"I just don't understand the motives behind this. I just think it's very, very sad you can say these things after someone's died and the law says you can't defend yourself when you're dead." (Roger Foster, Jimmy Saville's nephew)
"The great shame is that Saville is not alive to face the allegations, but I firmly believe that we are right to allow these women to have a voice ...a voice that was not heard while they were children." ( Mark Williams-Thomas)
"There is a clip of him pushing a hospital trolley, part of the melange of clips put together for his obituary, and he isn't smiling, showing off for the camera, and his expression is quite sad, almost melancholy; it comes as something of a contrast. I was reminded of clowns behind the makeup."
There's a documentary on Jimmy Saville, claiming he molested young girls, which has thrown open all kinds of allegations across the internet. There are very muddy waters, and it is very difficult to sift what might be true, from the kind of wild allegation that spreads like a Chinese whisper. The internet is extremely good at spreading information, but extremely poor at performing any source-critical function on that information.
What appears to be the case is that historically, he was investigated for allegations made against him, and allegations have been made recently by various women, some preserving their anonymity, and some not. Allegations made against someone after their death, of course, invariably don't meet the same legal scrutiny; you cannot libel the dead.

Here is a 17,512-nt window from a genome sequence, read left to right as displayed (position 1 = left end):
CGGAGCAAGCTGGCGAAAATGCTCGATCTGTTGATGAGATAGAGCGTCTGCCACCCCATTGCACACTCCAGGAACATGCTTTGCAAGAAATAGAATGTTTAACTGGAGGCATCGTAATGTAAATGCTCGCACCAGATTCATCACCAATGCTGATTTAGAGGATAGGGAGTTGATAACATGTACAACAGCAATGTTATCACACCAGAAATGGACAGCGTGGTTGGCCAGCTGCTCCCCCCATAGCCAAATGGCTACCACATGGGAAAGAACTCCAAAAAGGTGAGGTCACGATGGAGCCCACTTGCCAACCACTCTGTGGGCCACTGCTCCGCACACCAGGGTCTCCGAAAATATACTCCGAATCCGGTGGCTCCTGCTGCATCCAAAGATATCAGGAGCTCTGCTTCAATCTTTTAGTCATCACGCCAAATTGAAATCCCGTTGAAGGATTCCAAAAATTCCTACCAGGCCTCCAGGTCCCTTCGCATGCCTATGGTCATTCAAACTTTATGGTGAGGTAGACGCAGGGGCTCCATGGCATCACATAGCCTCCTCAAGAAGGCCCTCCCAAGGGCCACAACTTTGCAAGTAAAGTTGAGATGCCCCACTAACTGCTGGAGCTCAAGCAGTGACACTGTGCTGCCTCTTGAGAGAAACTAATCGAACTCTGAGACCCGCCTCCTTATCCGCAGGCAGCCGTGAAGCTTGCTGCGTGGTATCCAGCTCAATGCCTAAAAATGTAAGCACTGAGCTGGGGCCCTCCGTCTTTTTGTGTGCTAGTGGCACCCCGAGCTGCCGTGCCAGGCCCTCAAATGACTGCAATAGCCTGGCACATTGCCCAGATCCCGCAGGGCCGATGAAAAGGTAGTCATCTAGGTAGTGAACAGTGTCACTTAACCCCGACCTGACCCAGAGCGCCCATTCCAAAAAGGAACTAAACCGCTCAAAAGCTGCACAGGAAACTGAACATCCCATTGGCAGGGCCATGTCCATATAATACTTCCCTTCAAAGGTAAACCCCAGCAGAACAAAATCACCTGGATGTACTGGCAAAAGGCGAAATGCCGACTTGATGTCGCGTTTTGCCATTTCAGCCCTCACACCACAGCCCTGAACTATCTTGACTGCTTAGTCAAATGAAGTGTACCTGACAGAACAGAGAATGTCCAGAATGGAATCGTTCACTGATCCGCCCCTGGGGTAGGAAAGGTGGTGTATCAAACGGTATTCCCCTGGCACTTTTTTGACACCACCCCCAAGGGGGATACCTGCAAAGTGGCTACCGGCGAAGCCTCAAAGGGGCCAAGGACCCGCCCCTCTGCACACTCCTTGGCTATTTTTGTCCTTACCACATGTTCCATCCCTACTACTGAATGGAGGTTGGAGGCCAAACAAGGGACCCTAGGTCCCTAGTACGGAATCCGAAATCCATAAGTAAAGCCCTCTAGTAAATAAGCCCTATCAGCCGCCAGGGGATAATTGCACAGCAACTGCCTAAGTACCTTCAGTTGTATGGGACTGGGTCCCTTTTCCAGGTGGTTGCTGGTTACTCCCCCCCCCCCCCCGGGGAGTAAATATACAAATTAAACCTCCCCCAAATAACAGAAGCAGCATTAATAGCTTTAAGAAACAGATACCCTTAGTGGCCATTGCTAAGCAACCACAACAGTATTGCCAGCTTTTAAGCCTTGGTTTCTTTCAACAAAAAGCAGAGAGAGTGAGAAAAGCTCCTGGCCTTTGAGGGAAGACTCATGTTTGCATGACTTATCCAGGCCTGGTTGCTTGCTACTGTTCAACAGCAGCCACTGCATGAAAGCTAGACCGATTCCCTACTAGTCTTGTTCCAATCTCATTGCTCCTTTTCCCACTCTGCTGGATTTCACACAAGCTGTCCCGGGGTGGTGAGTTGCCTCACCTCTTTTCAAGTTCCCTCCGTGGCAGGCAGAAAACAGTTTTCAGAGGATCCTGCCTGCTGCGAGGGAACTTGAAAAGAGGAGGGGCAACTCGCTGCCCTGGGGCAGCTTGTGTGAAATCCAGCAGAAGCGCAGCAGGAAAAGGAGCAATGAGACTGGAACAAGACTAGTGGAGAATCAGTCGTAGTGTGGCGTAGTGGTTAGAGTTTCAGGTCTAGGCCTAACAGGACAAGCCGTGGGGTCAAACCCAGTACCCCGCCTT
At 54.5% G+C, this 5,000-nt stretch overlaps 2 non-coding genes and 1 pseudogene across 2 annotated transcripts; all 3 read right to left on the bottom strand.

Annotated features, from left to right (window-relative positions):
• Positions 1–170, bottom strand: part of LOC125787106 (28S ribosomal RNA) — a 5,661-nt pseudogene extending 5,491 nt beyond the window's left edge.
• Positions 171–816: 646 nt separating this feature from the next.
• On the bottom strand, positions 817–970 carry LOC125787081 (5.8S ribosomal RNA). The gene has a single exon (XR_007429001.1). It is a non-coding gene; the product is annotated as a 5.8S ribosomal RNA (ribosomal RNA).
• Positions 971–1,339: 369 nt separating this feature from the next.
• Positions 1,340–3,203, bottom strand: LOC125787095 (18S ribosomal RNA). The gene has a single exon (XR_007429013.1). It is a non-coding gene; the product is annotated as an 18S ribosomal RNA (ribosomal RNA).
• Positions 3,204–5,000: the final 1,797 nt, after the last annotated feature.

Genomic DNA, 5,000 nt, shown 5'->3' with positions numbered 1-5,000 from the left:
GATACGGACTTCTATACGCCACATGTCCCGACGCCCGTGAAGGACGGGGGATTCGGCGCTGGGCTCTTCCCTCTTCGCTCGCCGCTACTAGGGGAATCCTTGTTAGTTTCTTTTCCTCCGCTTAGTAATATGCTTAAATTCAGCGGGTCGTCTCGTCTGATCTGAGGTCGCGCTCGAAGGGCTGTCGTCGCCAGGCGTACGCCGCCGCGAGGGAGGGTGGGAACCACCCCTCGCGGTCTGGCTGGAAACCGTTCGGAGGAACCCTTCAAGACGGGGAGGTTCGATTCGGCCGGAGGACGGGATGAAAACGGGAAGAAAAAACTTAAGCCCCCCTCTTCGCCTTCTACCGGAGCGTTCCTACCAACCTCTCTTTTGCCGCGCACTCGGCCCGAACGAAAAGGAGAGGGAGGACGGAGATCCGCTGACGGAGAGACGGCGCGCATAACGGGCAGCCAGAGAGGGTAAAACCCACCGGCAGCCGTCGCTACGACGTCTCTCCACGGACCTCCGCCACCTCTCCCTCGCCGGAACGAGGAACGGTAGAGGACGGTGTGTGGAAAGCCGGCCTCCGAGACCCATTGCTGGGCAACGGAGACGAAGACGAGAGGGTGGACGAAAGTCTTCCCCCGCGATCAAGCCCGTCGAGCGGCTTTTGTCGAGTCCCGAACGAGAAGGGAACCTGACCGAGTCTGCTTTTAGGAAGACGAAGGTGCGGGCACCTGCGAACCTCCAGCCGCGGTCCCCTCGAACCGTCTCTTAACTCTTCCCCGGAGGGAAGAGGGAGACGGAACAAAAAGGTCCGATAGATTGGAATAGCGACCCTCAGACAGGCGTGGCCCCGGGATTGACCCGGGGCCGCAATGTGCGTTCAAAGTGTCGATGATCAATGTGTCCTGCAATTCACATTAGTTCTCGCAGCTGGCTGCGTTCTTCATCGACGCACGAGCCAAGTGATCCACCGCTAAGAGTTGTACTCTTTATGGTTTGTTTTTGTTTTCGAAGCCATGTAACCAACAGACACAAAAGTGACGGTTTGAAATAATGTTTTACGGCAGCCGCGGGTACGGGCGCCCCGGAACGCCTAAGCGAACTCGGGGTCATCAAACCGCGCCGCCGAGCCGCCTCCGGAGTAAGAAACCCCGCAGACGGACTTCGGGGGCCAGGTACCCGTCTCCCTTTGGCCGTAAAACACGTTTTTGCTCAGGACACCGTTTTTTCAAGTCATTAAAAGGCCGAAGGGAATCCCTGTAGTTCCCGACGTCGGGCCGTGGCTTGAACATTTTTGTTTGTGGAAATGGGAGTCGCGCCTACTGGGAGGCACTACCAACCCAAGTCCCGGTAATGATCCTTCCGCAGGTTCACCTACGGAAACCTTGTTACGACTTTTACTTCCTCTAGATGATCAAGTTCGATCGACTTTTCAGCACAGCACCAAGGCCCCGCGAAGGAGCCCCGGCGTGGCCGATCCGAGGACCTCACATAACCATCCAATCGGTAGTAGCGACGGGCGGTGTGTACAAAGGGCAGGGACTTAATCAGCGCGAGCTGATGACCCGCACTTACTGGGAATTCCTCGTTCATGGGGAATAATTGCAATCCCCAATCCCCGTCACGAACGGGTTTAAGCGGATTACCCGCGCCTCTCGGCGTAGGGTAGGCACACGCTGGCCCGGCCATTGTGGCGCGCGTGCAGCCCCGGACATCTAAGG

But the allegations, on the other hand, may be true, but being made now because there is no fear of reprisals, and it is certainly the case that Jimmy Saville had considerable influence over the media. In this posting, I'll be looking at the allegations made, and in a later one, I'll be looking at the wilder rumours and their sources which I think actually harm the case made about Saville because of their falsehood.
Certainly, as can be seen from the Scotsman, we can say that allegations were leveled against Saville during his lifetime:
A POLICE investigation into sexual assault allegations levelled against former broadcaster Sir Jimmy Savile five years ago was dropped after the Crown Prosecution Service ruled there was insufficient evidence for a prosecution.
• Police dropped attempted prosecution of Sir Jimmy Saville on sexual assault allegations, citing insufficient evidence
• Surrey police had referred the case to the Crown Prosecution Service in 2007
• Allegations directed at late TV presenter date back to 1970s
The CPS confirmed yesterday the matter had been referred to it by Surrey police in 2007.
Surrey Police said in a statement: "In 2007, we received an historic allegation of indecent assault, which is alleged to have occurred at a children's home in Staines during the 1970s.
The allegation was investigated and an individual was interviewed under caution." A CPS spokesman added: "Following an investigation by Surrey police, the CPS reviewing lawyer advised police that no further action should be taken due to lack of evidence." (1)
Now that doesn't actually tell us whether or not Saville was guilty of sexual assault, merely that he had been investigated regarding allegations. It indicates that scandal was associated with him, but high profile individuals can attract those who seek attention by making accusations, or who may want to settle a score against someone and who can do so by making an accusation. Because it is such an emotive subject, we have to be careful in marking out what the historical record can tell us, and where supposition fills in gaps. At the moment, the jury is deliberating.
Matthew Kelly is a case in point of someone who was investigated thoroughly by the police because of sexual abuse allegations in 2003, but was cleared of all charges (apart from a small quantity of Class a drugs found on his premises).